That luxury goods were not common in the buffer zone, but were concentrated at 400-700 km from the border, suggested to Hedeager that societies in this region possessed strong political and military power, and were aggressive middlemen in the long-distance exchange routes. Several dozen “princely graves” of the Lübsow type (Eggers 1949 / 50) are located in this 400-600 km interval. They represent a first century elite network of local military leaders whose burials emphasize elegant Roman drinking vessels. One such grave at Lübsow, Pomerania includes from the Roman world a pair of fine two-handled silver cups, a mirror-plate of white metal, a large bronze basin, a bronze wine bucket, two bronze ladles, one bronze pitcher, two glass bowls, bronze shears and tweezers; as well as locally produced items - two drinking horns, four brooches (one of gold and silver), two silver pins and bronze belt-fittings (Wheeler 1954: 43).
Additional evidence that Roman exports were channeled into the hands of powerful middlemen, leaving little for the primary suppliers at the end of the amber route, is found in the distribution of denarii hoards found north of the limes, as compiled by Lennart Lind (1981). The silver denarius was the “value” coin in the imperial monetary system (together with the gold aureus, rarely found north of the border) from the time of Augustus to about 238 when the antoninianus replaced it as the staple silver coin. Figure 1 shows the geographic distribution of 201 hoards, representing a total of 88,999 denarii.[6]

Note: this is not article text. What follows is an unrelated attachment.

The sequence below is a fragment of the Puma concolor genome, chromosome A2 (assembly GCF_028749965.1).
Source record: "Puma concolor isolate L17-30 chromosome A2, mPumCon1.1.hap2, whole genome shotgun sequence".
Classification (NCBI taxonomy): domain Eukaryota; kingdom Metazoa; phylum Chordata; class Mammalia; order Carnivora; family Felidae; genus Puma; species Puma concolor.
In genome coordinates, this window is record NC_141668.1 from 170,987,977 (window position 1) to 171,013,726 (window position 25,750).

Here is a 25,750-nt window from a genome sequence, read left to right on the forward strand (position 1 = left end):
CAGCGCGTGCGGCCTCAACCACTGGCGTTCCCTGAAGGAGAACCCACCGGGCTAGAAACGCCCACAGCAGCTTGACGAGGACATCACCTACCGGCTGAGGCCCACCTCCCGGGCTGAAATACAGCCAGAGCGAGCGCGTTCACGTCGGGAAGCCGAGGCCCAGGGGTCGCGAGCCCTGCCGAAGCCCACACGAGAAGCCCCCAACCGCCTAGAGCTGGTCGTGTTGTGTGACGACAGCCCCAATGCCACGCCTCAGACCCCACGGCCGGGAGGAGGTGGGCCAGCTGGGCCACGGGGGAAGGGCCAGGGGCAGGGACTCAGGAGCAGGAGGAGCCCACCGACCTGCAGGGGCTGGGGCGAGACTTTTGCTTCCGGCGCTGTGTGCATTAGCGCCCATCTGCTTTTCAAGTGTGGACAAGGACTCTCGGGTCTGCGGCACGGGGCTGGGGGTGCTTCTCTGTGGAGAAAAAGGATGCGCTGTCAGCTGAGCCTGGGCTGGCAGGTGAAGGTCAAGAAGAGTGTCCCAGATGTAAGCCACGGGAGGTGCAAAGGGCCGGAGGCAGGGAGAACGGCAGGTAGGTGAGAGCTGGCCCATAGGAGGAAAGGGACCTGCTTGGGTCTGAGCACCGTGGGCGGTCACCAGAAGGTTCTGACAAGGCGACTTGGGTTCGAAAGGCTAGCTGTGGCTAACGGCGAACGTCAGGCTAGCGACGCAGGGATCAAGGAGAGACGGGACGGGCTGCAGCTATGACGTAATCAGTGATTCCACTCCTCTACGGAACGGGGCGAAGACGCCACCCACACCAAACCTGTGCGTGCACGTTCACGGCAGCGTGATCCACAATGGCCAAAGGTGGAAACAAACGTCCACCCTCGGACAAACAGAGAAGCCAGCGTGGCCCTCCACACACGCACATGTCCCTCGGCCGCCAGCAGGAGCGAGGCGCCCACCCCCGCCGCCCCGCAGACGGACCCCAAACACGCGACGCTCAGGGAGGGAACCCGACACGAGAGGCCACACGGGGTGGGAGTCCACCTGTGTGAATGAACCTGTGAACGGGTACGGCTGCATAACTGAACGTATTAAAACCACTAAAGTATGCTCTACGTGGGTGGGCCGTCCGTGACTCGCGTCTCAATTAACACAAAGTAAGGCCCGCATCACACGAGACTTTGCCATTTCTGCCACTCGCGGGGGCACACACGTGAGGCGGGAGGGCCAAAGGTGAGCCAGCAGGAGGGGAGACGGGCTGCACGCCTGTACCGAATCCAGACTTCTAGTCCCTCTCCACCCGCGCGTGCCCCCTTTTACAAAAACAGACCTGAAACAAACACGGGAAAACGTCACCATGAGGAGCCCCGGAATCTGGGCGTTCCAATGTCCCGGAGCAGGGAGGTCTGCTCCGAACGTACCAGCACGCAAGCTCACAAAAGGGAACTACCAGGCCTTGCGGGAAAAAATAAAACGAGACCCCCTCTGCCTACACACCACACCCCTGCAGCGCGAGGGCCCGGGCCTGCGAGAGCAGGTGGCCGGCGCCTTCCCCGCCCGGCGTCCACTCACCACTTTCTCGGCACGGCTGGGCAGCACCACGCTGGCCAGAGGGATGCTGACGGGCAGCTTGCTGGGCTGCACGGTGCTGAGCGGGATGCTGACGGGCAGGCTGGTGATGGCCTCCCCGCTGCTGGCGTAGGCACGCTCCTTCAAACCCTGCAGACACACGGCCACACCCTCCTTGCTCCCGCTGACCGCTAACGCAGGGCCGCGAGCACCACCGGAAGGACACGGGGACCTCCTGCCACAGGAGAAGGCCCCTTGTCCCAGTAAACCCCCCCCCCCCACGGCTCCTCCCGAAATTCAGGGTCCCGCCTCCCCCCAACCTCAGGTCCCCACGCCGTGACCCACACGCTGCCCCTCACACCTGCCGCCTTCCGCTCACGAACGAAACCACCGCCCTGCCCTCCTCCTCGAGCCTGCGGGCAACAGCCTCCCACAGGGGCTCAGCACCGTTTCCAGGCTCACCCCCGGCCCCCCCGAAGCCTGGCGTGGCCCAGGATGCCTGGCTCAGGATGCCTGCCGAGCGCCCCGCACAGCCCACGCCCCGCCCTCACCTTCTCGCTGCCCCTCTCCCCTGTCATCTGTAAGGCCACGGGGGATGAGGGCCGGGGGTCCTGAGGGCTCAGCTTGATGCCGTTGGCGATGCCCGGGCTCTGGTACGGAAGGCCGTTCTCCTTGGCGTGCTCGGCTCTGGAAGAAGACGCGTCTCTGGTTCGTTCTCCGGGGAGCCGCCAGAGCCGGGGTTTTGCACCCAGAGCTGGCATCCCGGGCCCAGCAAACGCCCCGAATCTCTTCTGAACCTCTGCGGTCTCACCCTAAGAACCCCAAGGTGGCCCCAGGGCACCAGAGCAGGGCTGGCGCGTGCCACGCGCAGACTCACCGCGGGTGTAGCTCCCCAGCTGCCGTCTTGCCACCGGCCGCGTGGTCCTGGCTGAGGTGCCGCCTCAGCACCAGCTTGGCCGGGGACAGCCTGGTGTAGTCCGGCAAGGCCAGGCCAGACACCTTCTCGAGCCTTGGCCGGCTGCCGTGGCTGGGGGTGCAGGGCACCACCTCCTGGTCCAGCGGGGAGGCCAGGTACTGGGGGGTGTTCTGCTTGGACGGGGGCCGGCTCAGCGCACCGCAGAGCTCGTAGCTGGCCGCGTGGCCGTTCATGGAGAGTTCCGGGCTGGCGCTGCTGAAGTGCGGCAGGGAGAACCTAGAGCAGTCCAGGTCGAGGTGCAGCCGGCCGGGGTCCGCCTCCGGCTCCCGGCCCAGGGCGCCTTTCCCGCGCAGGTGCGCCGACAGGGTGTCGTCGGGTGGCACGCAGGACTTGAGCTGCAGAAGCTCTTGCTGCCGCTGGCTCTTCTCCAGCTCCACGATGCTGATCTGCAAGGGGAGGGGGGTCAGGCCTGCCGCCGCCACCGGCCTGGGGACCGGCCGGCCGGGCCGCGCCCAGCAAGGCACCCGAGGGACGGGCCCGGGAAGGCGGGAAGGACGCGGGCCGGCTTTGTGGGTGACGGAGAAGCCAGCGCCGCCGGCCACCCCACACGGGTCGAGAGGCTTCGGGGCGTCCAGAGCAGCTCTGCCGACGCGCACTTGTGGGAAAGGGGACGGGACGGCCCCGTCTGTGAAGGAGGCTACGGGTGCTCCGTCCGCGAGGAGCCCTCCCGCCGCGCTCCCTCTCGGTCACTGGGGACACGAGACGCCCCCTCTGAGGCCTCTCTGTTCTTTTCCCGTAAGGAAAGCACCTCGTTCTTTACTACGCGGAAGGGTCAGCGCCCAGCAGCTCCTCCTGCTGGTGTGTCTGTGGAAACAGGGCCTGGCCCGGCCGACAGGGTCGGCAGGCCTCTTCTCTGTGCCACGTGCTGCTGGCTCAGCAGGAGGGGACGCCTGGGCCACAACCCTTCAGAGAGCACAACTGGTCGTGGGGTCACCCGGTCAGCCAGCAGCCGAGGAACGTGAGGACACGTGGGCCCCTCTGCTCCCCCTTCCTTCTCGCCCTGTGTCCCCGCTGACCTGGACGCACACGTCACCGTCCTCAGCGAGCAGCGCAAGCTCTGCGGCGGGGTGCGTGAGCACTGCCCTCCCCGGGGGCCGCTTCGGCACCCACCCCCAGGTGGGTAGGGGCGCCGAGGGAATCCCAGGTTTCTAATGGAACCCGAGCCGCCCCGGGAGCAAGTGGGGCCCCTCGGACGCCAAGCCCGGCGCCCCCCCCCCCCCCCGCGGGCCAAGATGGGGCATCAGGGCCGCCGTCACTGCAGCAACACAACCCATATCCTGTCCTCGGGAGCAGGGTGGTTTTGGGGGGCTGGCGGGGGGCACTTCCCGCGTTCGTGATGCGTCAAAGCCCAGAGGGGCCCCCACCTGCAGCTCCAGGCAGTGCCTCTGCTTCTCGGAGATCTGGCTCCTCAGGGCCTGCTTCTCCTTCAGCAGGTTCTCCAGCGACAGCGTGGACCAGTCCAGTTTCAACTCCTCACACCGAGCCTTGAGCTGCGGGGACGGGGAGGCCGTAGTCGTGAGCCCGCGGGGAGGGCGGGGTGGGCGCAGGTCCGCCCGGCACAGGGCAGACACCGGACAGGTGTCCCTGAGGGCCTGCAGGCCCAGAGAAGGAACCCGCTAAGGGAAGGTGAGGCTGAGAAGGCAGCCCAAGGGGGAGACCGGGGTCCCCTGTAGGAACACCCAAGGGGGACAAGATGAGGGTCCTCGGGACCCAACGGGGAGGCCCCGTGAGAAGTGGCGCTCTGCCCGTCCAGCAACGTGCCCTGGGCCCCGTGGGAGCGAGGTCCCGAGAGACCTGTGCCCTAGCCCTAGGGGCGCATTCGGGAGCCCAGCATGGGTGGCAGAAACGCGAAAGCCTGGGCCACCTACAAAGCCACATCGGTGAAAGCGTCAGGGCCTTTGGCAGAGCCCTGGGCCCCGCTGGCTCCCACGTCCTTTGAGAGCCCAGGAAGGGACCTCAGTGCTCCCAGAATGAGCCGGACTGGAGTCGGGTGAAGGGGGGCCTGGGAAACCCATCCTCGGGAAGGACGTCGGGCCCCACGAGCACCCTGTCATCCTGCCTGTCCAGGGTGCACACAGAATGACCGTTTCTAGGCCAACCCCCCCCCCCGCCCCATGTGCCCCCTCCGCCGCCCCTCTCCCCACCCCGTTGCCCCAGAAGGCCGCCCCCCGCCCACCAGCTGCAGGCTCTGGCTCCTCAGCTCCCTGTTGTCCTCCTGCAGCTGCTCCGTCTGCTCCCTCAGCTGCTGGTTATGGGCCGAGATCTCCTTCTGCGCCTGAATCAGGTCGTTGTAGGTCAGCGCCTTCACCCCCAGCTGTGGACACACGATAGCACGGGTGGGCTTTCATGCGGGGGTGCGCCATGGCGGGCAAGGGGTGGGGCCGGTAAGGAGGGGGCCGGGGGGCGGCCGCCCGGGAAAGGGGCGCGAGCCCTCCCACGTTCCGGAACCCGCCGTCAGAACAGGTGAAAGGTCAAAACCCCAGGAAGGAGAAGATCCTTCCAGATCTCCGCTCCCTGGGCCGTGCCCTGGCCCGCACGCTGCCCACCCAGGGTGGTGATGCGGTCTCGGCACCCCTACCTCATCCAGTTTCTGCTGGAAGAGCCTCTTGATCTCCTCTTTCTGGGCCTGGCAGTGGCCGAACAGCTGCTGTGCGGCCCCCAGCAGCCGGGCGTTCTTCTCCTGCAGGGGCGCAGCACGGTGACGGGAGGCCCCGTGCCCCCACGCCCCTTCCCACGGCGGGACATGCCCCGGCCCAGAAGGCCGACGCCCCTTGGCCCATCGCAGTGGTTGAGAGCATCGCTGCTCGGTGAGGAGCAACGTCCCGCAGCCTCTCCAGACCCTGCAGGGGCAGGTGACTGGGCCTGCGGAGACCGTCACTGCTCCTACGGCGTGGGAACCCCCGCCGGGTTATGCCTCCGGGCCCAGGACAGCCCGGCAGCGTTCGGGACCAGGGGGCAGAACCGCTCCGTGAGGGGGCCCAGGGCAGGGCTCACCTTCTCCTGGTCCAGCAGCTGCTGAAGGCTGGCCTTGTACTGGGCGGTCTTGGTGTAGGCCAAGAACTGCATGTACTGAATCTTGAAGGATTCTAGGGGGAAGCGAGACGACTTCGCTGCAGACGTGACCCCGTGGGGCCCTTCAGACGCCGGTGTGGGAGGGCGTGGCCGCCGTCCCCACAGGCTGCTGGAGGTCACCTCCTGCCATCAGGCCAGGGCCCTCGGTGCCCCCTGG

The differently sized find-spots on the map reflect my categorization of the hoards into three types: small (those with 20-50 denarii), medium (51-500) and large (501-6000). The value of a small hoard represents roughly the monthly salary of a Roman legionary at the end of the second century, while hoards of medium size reflect several months of his pay and up to his entire yearly salary.[7] The hoards classified as “large”, at the low end could have purchased several suits of legionary armor plus arms (each 200-300 denarii, cf. Harl 1996: 223), and at the higher end, paid the required fee of one to two thousand to become a member of the town council in Bithynia in the second century, or bought a pound of the finest imported spun silk, dyed purple.[8] In short, even the largest hoards shown in Fig. 1 do not represent very much wealth by Roman standards.